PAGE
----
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Chad History Timeline

900 - 1800s

  • (800s) Kanembu people established empire northeast of Lake Chad
  • (1000s) Sayfawa rulers extended south into Kanem; built first capital, Njimi
  • (1300s) Kanem Empire torn apart by internal struggles and external attacks
  • (1396) Bulala invaders forced Sayfawa rulers to abandon Njimi; Kanembu people were moved to Bornu on west of Lake Chad
  • (1400 - 1800) New group, the Kanuri, created by intermarriages of Kanembu and Bornu peoples; founded new capital of Ngazargamu
  • (1571 - 1603) Idris Aluma led the Kanem-Bornu people, brought about many administrative reforms and expanded military prowess
  • (1808) Fulani warriors conquered Ngazargamu
  • (1846) Sayfawa dynasty ended
  • (1883 - 1893) Sudanese explorer, Rabih al-Zubayr conquered kingdoms in present day Chad
  • (1891) The French arrived, conducted military expeditions against Muslim kingdoms
  • (1893) Sayfawa Empire fell
1900s
  • (1900) The Battle of Kousseri between French and Sudanese forces resulted in deaths of both leaders, with France winning control of Chad
  • (1905) Administration of Chad was placed under governor-general in Brazzaville, capital of (then) French Equatorial Africa
  • (1913) Chad became colony within French Equatorial Africa
  • (1934) French Equatorial Africa became unified territory of France
  • (1940) Chad was first French colony to rejoin Allies during World War II
  • (1946) Chad became French overseas territory, had its own parliament and representation in French National Assembly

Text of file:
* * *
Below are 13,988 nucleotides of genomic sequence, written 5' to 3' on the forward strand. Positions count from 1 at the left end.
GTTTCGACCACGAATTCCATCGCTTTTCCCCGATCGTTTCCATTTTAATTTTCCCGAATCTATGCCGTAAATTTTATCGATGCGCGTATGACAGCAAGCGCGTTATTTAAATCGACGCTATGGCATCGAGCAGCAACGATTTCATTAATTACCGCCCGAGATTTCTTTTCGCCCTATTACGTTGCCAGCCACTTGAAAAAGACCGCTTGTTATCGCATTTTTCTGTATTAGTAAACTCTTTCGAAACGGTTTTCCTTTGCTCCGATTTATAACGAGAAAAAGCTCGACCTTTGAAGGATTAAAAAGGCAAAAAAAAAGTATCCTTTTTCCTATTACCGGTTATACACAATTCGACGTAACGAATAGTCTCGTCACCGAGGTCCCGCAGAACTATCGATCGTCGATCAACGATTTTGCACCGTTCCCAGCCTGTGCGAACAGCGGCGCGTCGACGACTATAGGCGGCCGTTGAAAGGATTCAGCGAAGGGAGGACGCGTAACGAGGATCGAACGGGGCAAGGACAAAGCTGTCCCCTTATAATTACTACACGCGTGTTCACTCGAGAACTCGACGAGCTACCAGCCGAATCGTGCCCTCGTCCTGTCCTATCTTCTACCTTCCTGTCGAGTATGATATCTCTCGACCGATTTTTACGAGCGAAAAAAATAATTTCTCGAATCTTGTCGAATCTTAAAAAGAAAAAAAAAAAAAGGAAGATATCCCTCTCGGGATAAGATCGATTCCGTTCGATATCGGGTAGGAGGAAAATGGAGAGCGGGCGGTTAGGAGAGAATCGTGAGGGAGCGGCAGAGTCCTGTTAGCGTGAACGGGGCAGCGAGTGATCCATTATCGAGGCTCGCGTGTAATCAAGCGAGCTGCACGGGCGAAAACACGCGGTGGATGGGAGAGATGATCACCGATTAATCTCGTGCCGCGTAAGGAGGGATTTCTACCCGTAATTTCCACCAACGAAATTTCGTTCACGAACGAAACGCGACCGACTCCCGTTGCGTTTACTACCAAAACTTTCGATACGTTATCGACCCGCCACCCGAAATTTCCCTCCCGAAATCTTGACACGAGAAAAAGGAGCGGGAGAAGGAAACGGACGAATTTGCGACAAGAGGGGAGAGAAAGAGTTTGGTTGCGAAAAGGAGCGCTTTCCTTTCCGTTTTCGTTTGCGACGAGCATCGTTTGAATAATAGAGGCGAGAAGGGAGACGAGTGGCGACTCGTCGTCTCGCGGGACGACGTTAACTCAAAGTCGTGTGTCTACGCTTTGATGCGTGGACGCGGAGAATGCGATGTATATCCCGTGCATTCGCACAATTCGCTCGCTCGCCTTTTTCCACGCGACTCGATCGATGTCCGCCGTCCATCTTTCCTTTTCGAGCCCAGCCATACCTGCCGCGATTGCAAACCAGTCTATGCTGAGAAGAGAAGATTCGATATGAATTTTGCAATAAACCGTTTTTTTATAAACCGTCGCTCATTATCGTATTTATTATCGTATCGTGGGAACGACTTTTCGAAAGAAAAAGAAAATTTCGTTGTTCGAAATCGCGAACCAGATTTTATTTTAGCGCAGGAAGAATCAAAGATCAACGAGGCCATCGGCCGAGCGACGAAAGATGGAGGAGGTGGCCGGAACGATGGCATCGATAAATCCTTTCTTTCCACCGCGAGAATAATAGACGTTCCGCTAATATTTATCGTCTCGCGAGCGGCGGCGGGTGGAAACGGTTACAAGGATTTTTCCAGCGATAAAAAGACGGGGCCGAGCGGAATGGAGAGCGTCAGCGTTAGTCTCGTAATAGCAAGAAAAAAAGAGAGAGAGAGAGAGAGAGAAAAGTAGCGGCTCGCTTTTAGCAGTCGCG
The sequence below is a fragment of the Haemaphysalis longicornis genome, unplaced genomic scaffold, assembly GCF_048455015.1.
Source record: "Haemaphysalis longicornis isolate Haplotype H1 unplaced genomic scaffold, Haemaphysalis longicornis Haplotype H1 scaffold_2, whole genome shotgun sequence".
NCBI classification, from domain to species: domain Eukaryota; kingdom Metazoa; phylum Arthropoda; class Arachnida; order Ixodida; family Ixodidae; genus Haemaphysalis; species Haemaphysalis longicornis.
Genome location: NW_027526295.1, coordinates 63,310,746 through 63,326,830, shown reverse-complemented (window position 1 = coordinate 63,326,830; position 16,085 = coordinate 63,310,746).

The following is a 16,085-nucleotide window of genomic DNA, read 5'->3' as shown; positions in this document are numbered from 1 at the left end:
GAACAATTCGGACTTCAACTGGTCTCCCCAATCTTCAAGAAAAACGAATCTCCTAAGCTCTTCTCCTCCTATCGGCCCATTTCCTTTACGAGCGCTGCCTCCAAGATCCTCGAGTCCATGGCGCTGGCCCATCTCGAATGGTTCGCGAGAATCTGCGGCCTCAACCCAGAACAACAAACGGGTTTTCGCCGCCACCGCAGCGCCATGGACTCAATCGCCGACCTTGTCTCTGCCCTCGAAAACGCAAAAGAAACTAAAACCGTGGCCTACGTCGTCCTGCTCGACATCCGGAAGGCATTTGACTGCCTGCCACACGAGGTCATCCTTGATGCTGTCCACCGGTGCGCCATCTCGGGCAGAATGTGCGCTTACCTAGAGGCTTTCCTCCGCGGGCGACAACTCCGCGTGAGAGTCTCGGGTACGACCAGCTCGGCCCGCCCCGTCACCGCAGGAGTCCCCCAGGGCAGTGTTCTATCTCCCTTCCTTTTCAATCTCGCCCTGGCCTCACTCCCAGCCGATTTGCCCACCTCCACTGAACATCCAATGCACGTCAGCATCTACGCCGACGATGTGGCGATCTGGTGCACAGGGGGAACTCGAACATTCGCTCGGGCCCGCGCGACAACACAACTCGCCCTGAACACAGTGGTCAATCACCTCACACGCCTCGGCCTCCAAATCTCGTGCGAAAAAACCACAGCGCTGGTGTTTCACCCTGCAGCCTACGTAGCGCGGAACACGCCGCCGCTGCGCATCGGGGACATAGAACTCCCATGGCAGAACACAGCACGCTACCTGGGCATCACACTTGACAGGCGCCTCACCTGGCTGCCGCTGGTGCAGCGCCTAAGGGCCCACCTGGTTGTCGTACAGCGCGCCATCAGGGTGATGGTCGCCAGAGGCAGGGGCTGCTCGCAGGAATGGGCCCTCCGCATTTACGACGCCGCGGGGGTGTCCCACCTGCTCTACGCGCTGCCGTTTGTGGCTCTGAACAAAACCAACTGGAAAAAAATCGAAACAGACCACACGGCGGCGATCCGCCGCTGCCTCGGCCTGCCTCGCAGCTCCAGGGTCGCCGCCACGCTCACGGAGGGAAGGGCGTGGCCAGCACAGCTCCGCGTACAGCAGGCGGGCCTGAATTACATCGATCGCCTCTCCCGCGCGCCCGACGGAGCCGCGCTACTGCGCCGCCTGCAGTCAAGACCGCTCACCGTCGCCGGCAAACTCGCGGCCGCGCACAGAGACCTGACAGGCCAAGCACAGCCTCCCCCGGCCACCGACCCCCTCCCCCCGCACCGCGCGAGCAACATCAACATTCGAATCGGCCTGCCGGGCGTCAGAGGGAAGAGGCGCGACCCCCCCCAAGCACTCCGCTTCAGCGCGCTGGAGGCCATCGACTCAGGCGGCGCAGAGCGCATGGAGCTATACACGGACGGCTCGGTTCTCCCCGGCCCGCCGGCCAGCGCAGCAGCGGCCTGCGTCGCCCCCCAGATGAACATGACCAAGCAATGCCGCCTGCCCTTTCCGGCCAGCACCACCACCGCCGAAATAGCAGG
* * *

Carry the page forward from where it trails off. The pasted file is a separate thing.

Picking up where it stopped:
• (1947) Chadian Progressive party (PPT) established, led by Gabriel Lisette
  • (1947) Conservative Chadian Democratic Union (UDT) party founded
  • (1957) PPT party won pre-independence elections, territory was led by Lisette
  • (1958) Chad, Gabon, Middle Congo became autonomous republics
  • (1959) Gabriel Lisette lost vote of confidence
  • (1960) Chad became independent from France with Francois Tombalbaye as the first president
  • (1962) President Tombalbaye banned all political parties except PPT
  • (1963) 500 killed in tax revolt in Guera Prefecture, southern Chad
  • (1963) Violent opposition in the Muslim north was triggered due to the banning of the political parties; Frolinat led revolt
  • (1966) Northern revolt developed into guerrilla war
  • (1973) French troops assisted with putting down the northern revolt
  • (1974) Oil was discovered
  • (1976) President Tombalbaye deposed, killed in coup led by Felix Malloum
  • (1976) Development Bank of Central American States established, Chad was one of six founding African members
  • (1977) Libya annexed the Aouzou strip in northern Chad
  • (1979) Felix Malloum forced to leave the country, coalition government established, Goukouni Oueddei, a Muslim, assumed power
  • (1980 - 1982) Goukouni Oueddei served as president
  • (1980) Libya sent troops to support Oueddei in battle against Army of the North, led by former Prime Minister, Hissene Habre
  • (1981) Oueddei requested Libya to withdraw their troops
  • (1982) Hissene Habre seized power, became dictator